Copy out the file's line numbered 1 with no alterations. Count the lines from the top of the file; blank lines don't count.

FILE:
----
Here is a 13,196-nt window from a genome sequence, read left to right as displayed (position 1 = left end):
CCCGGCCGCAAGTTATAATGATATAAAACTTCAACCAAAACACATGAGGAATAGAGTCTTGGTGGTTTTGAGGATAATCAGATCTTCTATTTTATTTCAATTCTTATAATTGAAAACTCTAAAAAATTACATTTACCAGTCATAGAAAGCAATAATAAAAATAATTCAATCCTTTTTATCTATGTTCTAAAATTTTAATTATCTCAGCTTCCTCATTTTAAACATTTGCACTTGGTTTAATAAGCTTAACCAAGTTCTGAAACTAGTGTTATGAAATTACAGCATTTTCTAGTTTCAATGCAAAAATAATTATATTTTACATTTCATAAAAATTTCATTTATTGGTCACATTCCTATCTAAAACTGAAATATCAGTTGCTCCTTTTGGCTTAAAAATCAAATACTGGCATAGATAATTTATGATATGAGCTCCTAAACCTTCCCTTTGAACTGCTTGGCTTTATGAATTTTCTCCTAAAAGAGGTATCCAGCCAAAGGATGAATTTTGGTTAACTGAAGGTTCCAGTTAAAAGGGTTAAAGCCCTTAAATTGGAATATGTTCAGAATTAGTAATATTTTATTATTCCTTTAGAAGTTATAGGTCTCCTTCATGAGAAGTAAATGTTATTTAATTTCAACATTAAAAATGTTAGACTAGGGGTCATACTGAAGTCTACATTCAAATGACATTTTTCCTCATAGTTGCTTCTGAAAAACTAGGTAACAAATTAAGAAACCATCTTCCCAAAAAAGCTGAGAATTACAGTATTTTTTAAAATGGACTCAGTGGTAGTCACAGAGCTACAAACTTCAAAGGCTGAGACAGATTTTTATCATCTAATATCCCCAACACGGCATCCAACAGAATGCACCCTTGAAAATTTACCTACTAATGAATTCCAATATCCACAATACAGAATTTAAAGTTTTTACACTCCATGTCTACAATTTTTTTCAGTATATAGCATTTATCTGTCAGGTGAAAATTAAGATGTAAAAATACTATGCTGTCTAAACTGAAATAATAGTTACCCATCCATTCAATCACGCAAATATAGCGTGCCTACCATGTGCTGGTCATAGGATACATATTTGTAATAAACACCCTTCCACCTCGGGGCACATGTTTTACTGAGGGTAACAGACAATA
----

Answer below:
Here is a 13,196-nt window from a genome sequence, read left to right as displayed (position 1 = left end):